Although more treatment options for advanced prostate cancer (PCa) compared to a decade ago, these therapies are limited to a subset of patients. Thus, it is critical to identify novel therapeutic targets and develop a biomarker-driven approach to stratify patients who will most benefit from targeted therapy, immunotherapy or combination therapy. The career goal of applicant is to leverage cancer genomics and biology to identify therapeutic targets and better combinatory immunotherapies for precision PCa treatment. Applicant recently explored a novel conceptual approach called ?Synthetic Essentiality? to facilitate the identification of essential genes in the context of tumor suppressor gene deficiencies (Zhao et al., Nature 2017). This approach enabled her to identify chromatin-remodeling protein CHD1 as a potential therapeutic target in PTEN-loss PCa, and to uncover mechanistically that CHD1 transcriptionally activates oncogenic NF-?B downstream genes. The overall objective in this application is to search context-specific therapeutic targets as well as combinatorial immunotherapy for PCa harboring deficiencies of the tumor suppressors PTEN, TP53, and RB1, which are enriched in metastasis. Here, the central hypotheses are that CHD1 depletion inhibits the immunosuppressive tumor microenvironment in PCa, and thus inhibiting the CHD1/NF-?B pathway can overcome resistance to immunotherapy; and that the ?Synthetic Essentiality? approach enables identification of therapeutic targets for advanced PCa containing TP53 and RB1 alterations. Guided by strong preliminary data, these hypotheses will be tested by pursuing three Specific Aims: (1) Illuminate the intrinsic and extrinsic mechanisms underlying CHD1 contribution to PCa progression in vivo; (2) Evaluate CHD1/NF-?B inhibition in combination with immune checkpoint blockade; and (3) Identify synthetic essential genes for PCa harboring TP53 or RB1 deficiency. The innovation of this proposal stems from the novel computation-based synthetic essential gene identification approach and newly established PCa mouse models, unbiased analyses using novel technologies of molecular profiling and immunophenotyping, and next-generation whole genome CRISPR screening. The proposed research is significant because it is expected to illuminate precision medicine approaches for patients with advanced PCa containing diverse cancer genomics, and establish an operable pipeline to explore targeted therapeutics for broad cancer types. It will also position the applicant to submit a competitive R01 application during the 4th year of the proposed Award. In addition, applicant has assembled an extraordinary co-mentor team consisting of Drs. Ronald DePinho, James Allison and Christopher J. Logothetis, who will expand her training in PCa mouse modeling, cancer immunology, immunotherapy and prostate cancer translational research, and will support her transition to independence. In addition, the outstanding intellectual environment, technical resources, and facilities at MD Anderson Cancer Center will enable the applicant to achieve her proposed project goals and develop her independent career in the award period.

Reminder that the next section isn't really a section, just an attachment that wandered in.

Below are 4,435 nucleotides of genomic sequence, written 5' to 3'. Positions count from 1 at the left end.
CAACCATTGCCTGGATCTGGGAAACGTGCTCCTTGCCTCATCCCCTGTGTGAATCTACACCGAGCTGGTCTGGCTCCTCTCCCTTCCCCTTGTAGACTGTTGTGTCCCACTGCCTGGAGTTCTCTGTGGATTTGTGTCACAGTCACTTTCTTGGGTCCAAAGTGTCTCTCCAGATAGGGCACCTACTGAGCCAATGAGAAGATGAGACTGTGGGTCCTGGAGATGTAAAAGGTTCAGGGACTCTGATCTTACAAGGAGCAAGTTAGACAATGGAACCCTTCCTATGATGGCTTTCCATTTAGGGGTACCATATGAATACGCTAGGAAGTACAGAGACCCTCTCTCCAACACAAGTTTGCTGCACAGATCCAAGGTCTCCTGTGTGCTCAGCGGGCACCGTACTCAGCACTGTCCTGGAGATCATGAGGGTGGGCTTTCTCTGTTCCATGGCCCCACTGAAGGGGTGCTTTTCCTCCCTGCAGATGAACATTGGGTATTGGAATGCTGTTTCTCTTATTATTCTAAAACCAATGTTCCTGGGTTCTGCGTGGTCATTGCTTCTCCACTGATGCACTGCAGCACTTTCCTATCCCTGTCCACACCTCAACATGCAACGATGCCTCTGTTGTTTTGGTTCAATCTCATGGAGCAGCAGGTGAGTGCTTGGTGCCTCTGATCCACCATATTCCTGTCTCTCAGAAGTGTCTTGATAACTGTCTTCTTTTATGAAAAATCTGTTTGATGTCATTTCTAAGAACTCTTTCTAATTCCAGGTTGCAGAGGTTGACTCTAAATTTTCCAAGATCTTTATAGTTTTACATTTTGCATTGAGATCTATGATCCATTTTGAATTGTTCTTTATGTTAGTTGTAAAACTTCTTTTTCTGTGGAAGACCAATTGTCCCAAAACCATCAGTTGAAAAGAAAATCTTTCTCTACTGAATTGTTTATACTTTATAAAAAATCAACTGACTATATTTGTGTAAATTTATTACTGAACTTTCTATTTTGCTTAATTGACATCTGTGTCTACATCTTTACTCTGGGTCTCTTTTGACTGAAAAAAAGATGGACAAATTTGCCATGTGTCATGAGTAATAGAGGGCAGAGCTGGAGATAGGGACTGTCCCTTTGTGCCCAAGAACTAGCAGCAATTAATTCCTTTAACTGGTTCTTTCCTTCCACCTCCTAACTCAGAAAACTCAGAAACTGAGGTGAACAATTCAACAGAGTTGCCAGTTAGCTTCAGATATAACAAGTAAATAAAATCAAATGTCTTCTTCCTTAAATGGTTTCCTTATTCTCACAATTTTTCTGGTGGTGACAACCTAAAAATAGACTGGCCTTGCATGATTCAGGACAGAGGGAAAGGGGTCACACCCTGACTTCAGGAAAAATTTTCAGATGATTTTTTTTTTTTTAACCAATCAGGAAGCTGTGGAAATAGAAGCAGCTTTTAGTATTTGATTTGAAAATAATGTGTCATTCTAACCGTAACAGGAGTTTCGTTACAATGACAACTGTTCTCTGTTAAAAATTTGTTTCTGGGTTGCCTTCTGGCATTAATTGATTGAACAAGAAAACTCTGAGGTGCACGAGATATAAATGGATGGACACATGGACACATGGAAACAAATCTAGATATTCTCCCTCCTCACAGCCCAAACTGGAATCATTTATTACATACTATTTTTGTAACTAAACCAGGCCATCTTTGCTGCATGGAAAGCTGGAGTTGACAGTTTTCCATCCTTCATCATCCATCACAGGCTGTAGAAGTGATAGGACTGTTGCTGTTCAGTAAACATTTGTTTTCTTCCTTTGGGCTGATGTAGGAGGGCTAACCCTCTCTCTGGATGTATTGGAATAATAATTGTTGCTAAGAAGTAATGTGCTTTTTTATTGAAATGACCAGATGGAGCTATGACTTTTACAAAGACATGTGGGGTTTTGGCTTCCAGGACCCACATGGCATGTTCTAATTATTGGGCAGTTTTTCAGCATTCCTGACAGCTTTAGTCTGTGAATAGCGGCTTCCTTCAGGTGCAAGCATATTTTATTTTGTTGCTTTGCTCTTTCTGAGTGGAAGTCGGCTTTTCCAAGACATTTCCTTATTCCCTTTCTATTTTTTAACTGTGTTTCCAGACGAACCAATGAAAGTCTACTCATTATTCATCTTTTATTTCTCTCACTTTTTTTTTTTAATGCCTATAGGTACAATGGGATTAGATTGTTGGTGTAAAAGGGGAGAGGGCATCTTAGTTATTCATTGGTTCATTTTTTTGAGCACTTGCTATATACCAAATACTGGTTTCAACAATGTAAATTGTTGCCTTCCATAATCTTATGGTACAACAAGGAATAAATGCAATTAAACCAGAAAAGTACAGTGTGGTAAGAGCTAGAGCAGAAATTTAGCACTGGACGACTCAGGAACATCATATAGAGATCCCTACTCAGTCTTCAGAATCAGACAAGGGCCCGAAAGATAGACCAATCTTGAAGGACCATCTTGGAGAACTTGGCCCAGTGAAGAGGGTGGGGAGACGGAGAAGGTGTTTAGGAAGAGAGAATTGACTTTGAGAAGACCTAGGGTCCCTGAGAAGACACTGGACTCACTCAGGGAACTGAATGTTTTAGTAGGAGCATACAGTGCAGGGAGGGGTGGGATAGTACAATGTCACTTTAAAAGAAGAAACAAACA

Public Health Relevance

Prostate cancer represents the second leading cause of cancer death among men. This proposed project is expected to illuminate precision medicine approaches for patients with advanced prostate cancer containing diverse cancer genomics, as well as establish an operable pipeline to explore targeted therapeutics using the novel ?Synthetic Essentiality? concept for other cancer types.

National Institute of Health (NIH)
National Cancer Institute (NCI)
Career Transition Award (K99)
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Subcommittee I - Transistion to Independence (NCI)
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Schmidt, Michael K
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University of Texas MD Anderson Cancer Center
United States
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